JOSEPH E. KIRKLAND. – Mr. Kirkland was born in 1831 in Illinois. He was the son of a farmer who removed in 1832 to Arkansas, where he gave his children the advantages of a common-school education. In 1851 the family crossed the plains with oxen to Lane county, Oregon, the journey occupying four months. They took a Donation claim, and worked in the Southern Oregon mines from 1852 to 1857, perfecting, in the meantime, their title to their Donation. At the time of the Indian disturbance, Joseph Kirkland and his father owned pack trains; and, when the volunteers bivouacked on Table Rock, they ran the gauntlet and came through the Cow creek country in safety.
He was mining on Althouse creek when the Indian hostilities of 1855 commenced on Rogue river, and came out with John Cox from Kerbyville to Vannoy’s ferry in the night, and there found Robert Williams with a squad of miners organized but poorly armed. The next day Thomas Elef came rushing down, reporting that Flem Hill had just returned from Cow creek, where the Indians were killing and burning. Kirkland joined a squad of twenty, who went to the relief of those possibly besieged men. They found, at Smith’s on Cow creek, several families forted up; and upon the porch of the house lay the dead body of Hall Bailey, who had been killed on his wagon a mile or so from the house while enroute to Yreka with a load of chickens and a drove of hogs. The Indians killed his oxen while they were hitched to the wagon, and strewed the ground with butchered hogs.
Proceeding up the valley, they found at Bates’ farm Quartermaster Johnson lying dead on the porch of the house, while several more families were barricaded within, one man being severely wounded. That night Kirkland and William Stannos carried a message from Lieutenant Stone, who commanded the pass, back to Captain Williams on Rouge river. Not being successful in obtaining weapons, Kirkland came to the Willamette valley. The next spring he joined Keith’s company of Lane county boys, and entering stayed with the war to its close. One day, while the company was drawn up in line on the bank of Rogue river, Old John, the Indian chief, and some of his braves, saluted them from the opposite bank with a shower of bullets, severely wounding Clay Houston, and strewing a hail of lead among the party. Some of the boys soon found an old canoe, and, hurriedly crossing the river, rushed to the spot from which the fusillade had come, finding only one Indian, who rose form his hiding-place in the brush and fired upon the command at very short range. They charged upon him with shouts and yells; and when he jumped into the water they filled his body with bullets, and then drew him out of the water, awarding him to Perry Skinner, who claimed the dead shot.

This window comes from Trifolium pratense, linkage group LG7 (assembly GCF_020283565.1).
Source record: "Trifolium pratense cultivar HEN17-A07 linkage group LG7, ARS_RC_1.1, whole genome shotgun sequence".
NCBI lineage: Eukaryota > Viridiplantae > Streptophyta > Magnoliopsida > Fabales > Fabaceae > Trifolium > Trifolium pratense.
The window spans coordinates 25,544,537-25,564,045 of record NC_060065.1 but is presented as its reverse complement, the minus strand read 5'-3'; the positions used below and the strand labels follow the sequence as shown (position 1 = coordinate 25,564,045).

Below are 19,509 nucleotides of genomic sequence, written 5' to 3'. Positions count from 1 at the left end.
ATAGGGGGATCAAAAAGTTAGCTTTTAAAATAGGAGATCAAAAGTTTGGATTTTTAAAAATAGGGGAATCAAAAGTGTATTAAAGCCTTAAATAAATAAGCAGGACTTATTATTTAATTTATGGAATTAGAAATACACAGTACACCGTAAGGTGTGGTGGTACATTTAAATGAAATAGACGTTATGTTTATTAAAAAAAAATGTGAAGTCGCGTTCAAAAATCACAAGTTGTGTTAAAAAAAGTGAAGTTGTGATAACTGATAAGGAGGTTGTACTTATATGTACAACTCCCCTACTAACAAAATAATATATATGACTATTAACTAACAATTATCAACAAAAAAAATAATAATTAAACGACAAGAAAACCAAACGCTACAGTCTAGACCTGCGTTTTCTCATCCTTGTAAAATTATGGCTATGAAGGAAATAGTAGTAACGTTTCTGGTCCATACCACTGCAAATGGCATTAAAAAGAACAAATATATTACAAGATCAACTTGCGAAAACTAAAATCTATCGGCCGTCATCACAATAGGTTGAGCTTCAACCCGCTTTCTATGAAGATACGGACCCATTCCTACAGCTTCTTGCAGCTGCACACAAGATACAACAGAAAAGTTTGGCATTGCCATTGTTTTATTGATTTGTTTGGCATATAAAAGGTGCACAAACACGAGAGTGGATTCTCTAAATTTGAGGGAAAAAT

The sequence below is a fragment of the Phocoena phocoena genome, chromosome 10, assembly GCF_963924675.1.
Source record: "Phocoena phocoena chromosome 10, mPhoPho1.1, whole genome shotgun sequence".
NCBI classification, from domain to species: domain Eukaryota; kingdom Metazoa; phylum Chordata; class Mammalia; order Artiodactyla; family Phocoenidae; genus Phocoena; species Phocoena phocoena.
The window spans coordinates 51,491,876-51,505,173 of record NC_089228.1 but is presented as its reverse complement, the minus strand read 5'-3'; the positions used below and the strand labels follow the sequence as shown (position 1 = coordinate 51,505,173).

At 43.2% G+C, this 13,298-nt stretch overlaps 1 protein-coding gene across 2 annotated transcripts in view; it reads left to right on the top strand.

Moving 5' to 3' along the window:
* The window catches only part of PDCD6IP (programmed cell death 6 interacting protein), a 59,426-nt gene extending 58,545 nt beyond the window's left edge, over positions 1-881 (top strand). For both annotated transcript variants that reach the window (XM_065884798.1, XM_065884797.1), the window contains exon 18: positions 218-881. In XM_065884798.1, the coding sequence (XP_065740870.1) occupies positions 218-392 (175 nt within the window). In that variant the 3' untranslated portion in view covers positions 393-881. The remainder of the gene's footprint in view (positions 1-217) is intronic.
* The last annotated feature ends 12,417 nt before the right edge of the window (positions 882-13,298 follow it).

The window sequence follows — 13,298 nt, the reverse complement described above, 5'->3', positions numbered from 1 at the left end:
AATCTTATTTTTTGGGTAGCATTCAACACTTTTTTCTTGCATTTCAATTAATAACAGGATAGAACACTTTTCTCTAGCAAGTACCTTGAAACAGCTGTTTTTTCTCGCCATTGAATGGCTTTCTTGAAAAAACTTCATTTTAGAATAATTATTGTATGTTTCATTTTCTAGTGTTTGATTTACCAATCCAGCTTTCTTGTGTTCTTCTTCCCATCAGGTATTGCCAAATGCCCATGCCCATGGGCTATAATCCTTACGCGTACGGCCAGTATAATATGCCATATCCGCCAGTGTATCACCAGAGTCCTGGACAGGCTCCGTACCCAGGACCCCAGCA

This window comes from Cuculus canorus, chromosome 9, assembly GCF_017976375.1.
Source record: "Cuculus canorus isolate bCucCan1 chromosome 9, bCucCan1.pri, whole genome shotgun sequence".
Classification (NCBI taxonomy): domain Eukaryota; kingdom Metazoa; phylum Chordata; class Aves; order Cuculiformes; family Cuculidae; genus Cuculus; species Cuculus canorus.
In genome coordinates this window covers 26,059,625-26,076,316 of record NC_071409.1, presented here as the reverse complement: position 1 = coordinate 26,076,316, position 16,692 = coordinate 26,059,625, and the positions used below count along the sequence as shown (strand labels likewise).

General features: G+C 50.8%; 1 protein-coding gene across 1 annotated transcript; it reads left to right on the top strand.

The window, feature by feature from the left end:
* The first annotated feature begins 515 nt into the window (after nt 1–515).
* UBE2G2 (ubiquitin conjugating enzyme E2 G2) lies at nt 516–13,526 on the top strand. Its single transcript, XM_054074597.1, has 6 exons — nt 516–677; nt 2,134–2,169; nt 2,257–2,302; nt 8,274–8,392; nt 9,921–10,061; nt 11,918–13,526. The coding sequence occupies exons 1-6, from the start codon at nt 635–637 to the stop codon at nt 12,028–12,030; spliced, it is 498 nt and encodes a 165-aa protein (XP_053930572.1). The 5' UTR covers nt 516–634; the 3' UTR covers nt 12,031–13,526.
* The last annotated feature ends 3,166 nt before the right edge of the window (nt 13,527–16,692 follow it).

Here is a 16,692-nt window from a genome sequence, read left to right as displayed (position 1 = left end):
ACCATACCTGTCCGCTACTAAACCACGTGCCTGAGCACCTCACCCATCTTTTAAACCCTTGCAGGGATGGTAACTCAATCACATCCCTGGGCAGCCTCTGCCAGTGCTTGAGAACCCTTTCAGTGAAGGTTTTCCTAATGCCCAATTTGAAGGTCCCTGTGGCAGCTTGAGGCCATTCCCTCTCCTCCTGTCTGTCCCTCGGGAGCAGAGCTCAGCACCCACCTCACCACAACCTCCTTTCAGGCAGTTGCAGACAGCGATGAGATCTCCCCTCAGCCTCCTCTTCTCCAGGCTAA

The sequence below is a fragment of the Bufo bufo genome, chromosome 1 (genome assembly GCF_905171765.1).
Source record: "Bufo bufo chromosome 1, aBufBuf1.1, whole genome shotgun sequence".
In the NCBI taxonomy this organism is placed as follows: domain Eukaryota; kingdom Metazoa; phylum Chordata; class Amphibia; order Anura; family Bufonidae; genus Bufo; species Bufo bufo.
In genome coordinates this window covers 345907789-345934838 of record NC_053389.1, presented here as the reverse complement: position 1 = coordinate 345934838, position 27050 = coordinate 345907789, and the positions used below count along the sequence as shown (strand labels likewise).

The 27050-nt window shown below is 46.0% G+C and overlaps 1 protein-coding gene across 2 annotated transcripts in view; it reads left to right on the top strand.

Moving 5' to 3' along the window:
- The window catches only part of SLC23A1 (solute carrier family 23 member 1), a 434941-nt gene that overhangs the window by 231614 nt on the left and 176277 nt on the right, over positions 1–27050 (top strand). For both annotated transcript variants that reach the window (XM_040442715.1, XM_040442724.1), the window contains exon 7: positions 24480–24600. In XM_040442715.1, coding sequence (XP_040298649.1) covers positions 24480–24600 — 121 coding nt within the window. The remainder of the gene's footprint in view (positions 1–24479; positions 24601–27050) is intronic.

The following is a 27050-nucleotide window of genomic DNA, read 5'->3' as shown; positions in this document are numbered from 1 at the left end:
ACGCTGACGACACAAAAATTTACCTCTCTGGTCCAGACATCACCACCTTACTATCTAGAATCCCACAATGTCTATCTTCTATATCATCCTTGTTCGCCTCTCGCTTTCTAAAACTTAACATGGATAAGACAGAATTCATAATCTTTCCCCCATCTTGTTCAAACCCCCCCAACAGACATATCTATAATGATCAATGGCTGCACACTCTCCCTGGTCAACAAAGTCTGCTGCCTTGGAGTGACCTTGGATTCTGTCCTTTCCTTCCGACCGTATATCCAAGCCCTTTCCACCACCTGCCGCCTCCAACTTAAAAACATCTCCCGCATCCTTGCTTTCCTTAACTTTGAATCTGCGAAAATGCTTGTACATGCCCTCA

In 1857 Mr. Kirkland was married to Miss Mary Standefer, a cousin of Jefferson Standefer. In 1865 they moved to the Walla Walla valley, and have made it their home to the present time. Mr. Kirkland now practices law at Milton, Oregon, and owns a nice fruit ranch on the edge of town.